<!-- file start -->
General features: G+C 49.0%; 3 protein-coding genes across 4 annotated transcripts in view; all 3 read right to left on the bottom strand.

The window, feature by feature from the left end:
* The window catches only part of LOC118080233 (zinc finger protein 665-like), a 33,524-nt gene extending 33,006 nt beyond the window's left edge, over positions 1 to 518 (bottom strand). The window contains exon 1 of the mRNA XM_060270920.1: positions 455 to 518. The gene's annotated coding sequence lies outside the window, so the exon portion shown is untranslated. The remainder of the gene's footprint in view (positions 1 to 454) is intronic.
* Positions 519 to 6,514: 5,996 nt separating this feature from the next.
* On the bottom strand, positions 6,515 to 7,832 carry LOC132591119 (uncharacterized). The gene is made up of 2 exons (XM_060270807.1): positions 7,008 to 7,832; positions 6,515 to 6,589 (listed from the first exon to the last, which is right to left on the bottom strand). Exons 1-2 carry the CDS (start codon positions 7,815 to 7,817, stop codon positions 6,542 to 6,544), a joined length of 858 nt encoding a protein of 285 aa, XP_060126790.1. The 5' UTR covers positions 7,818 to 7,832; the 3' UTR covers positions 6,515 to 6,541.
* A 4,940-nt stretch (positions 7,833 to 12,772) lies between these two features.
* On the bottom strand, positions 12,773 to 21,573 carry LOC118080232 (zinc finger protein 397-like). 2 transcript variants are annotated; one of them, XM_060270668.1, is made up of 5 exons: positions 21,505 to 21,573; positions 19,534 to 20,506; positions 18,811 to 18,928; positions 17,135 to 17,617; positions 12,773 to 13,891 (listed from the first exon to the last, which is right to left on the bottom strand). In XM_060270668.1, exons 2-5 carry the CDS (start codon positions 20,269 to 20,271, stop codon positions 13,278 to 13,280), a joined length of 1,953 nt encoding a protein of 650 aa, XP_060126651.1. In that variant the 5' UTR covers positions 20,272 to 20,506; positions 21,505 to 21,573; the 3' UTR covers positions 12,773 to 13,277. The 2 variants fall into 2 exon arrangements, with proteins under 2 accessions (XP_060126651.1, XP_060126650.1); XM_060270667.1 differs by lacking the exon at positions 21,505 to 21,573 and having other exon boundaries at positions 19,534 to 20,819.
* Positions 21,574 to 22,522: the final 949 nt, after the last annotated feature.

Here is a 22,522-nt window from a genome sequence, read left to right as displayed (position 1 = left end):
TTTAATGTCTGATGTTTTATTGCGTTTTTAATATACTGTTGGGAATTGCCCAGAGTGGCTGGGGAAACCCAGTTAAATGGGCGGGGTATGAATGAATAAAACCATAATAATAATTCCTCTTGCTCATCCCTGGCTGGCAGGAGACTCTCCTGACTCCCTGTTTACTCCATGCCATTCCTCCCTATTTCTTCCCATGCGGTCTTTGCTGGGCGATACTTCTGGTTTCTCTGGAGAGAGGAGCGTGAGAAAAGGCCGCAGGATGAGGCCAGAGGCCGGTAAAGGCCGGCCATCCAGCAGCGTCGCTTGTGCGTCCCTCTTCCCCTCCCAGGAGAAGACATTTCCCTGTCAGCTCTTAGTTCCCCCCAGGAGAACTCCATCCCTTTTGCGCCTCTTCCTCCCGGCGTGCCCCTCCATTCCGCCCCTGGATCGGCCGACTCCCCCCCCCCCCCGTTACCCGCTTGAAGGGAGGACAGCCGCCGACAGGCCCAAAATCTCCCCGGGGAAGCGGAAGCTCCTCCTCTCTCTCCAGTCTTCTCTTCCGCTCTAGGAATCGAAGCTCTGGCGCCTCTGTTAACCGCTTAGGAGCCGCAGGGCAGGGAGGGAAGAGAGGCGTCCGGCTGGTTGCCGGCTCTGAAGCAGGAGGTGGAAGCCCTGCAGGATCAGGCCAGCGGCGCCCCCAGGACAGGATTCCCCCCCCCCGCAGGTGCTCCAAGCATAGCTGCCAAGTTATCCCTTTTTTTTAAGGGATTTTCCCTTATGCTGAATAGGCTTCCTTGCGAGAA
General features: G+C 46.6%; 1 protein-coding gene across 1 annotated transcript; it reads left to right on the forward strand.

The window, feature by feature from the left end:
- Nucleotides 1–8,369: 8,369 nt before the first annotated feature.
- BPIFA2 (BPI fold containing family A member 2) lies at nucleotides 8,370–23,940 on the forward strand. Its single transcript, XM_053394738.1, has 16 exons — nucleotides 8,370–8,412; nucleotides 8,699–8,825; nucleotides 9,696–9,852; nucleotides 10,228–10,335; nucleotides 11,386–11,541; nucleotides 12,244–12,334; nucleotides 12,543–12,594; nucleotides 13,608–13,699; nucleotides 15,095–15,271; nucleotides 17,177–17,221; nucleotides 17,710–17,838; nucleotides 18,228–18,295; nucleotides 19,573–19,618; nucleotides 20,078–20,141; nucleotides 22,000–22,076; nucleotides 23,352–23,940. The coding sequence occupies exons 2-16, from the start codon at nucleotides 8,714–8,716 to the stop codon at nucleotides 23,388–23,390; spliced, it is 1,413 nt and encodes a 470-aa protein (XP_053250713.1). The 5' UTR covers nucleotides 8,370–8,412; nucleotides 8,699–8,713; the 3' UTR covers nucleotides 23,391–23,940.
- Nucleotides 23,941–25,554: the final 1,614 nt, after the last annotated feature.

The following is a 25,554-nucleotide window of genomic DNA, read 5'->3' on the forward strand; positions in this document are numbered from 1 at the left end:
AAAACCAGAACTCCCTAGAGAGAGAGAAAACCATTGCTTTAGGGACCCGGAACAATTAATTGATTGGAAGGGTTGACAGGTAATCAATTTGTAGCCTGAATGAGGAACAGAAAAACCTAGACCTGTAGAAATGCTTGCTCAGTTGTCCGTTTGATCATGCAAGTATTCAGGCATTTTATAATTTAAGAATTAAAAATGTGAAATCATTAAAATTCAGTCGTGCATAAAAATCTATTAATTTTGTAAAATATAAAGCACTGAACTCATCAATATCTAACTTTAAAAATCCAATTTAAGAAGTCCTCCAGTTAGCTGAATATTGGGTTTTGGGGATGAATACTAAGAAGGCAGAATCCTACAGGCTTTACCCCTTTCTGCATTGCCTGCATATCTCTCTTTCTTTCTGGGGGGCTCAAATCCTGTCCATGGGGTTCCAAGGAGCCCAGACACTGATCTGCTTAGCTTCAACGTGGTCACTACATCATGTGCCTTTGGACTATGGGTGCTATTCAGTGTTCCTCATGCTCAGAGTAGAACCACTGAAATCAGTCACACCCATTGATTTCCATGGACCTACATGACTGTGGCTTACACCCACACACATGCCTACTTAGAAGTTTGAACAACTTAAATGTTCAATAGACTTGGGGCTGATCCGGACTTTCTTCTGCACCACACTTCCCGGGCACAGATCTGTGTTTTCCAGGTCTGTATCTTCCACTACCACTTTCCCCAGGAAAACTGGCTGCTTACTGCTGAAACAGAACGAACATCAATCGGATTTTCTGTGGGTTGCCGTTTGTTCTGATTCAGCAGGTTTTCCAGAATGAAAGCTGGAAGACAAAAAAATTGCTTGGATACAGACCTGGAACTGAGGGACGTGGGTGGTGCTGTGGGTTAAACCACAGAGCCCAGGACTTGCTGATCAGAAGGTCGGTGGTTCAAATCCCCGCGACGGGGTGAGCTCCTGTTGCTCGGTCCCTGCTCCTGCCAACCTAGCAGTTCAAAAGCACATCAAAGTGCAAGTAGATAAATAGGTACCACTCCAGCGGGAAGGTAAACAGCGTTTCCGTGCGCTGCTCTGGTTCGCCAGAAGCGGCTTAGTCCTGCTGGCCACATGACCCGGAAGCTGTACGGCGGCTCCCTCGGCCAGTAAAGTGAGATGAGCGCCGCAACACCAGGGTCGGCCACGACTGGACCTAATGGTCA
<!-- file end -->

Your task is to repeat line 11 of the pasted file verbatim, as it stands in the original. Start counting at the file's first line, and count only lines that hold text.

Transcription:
General features: G+C 46.6%; 1 protein-coding gene across 1 annotated transcript; it reads left to right on the forward strand.